Sunday, May 6 @ 4:30 p.m. | The Pyrle Theater
Best-selling author Jerry Bledsoe will discuss the true crime genre and how Triad Stage's new play The Passion of Teresa Rae King fits into that tradition.
An Evening of Storytelling
Monday, May 7 @ 7:00 p.m. | UpStage Cabaret
Bring a story, bring a friend, or simply listen in to an evening of stories. Theme: Small Town Secrets
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Triad Stage Book Club
Wednesday, May 16 @ 6 p.m. | Scuppernong Books
Title: Therese Raquin by Emile Zola
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“Pretty wild. Def not a sleeper!”
Susan on Facebook
For six days, they made forbidden love in cut-rate hotels, a Gideon bible in each bedside drawer, but on the seventh they went down to the river and there consummated their rapid descent into madness. Such is the fate of the titular character and her clandestine amour in The Passion of Teresa Rae King, which debuted at Triad Stage last weekend and runs through May 20.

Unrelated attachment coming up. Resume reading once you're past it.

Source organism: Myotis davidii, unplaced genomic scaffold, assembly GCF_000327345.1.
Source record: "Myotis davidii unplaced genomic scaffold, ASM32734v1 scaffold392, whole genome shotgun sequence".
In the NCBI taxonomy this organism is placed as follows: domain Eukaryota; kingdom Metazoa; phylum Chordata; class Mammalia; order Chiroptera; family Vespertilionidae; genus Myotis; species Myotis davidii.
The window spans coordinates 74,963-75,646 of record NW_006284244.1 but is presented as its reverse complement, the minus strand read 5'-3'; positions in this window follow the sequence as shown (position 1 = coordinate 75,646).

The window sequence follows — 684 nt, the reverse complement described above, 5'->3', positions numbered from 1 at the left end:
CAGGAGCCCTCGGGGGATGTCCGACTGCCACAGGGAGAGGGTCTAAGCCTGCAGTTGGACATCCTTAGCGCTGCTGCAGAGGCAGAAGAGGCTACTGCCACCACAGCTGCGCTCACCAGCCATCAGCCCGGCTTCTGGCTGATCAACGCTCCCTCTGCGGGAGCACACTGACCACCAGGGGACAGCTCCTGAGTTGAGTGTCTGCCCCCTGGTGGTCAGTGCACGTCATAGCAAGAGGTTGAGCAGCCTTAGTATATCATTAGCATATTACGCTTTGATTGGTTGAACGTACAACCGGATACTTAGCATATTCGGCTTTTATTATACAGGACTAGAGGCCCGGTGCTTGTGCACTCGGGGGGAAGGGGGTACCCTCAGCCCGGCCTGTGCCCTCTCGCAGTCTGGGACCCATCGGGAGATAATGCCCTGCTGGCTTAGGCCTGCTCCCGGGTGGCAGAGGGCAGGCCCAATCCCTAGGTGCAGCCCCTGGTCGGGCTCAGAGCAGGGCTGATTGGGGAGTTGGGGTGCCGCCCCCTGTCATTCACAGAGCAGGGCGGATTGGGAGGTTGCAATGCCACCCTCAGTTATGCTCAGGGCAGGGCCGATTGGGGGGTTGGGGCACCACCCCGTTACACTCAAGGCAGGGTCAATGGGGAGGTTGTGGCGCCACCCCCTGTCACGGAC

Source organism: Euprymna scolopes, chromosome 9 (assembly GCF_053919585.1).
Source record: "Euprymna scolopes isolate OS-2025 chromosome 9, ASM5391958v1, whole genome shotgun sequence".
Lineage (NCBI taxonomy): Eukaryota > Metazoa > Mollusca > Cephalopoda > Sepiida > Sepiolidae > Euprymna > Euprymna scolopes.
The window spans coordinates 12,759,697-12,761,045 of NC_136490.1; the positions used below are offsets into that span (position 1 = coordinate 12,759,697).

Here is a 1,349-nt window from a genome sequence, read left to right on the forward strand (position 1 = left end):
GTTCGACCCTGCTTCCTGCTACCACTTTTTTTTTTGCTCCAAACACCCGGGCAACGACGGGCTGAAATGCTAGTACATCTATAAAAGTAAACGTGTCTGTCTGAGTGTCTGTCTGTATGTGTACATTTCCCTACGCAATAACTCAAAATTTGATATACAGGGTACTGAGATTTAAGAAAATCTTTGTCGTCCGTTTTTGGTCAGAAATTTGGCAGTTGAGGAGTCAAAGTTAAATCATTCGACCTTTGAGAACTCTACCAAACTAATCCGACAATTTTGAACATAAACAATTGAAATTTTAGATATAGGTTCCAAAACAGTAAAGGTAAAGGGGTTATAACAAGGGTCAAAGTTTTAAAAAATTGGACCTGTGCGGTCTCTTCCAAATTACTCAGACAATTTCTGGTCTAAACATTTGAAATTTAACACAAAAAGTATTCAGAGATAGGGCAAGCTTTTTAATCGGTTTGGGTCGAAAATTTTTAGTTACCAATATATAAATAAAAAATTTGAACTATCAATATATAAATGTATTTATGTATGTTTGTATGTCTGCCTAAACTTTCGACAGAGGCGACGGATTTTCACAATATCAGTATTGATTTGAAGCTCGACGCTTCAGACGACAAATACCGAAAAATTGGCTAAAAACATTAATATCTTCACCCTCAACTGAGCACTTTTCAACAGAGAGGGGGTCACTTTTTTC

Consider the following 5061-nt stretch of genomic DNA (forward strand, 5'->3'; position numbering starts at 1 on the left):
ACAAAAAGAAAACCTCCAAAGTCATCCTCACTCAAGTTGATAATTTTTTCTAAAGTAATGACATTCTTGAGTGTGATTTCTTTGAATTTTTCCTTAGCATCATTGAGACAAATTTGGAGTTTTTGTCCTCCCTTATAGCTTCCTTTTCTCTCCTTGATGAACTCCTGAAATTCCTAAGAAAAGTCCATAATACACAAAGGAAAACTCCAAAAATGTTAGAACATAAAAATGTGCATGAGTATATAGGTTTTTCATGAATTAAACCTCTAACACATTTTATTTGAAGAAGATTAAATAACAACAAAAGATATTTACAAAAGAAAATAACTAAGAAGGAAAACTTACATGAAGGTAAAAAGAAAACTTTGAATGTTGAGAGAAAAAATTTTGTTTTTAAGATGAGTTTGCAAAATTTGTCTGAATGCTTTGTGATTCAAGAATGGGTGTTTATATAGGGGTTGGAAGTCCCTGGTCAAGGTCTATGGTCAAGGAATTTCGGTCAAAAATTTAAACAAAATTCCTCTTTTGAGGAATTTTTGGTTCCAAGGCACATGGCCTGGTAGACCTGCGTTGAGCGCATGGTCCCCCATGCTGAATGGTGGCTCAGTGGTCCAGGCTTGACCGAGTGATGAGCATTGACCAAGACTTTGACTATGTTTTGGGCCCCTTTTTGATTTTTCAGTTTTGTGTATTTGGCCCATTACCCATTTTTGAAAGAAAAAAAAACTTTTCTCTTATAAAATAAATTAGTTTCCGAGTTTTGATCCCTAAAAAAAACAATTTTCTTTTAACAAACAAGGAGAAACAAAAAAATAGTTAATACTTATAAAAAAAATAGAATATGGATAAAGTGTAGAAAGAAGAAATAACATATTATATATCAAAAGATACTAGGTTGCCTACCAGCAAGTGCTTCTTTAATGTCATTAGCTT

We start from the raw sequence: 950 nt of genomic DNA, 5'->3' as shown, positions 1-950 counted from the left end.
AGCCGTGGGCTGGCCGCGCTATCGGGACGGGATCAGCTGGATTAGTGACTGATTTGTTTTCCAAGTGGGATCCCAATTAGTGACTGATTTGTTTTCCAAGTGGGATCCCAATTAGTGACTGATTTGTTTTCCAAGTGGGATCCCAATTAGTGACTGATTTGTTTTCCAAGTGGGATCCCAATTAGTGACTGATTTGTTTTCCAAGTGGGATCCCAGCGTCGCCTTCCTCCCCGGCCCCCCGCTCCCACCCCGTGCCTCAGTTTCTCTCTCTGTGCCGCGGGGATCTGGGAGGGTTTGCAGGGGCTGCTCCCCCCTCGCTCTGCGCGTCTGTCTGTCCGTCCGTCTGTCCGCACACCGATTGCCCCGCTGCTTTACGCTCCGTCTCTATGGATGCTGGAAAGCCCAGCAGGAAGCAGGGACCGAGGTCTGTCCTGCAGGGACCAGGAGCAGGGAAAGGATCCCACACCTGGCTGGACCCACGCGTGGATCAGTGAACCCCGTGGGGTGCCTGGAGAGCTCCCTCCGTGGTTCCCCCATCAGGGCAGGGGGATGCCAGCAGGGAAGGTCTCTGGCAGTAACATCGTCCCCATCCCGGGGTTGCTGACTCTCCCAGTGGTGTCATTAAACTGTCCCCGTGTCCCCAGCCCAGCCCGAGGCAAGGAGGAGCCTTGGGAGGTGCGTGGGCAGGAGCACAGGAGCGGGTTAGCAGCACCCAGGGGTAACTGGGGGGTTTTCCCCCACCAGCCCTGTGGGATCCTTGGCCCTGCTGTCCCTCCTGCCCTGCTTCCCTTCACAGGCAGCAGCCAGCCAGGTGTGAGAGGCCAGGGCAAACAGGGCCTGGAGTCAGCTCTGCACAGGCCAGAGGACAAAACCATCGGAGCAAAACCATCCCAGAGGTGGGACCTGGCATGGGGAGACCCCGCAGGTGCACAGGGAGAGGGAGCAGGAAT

This play was written and directed by Triad Stage’s own Preston Lane and stars Beth Glover as Mamie King, Stanton Nash as Carter King, Patrick Ball as Levon Lankford, Sarah Hankins as Detective Suzanne Oliver, Madeline Fox as Teresa Rae King, Lorin Kaplan and Melat Ayalew listed as ensemble cast members. I went to see the play on May 6 at the Pyrle Theater in downtown Greensboro.
For live theater enthusiasts, being one of the first audiences to experience a new work gives an extra boost to a night out, especially if that work engages and entertains. Friday night’s Triad Stage opening of Preston Lane’s latest script, “The Passion of Teresa Rae King,” proved to be no exception. Marrying an old story with a new location and storytelling that fully embraces modern technology provides an engrossing tale of human relationships and the manifestations of guilt.
When hope is absent, what is left? When people no longer feel they have a purpose, what happens to their families? And their communities? These difficult questions are fertile for artistic exploration and in “The Passion of Teresa Rae King,” Triad Stage explores these issues with a North Carolina family barely scraping by in a tough economy.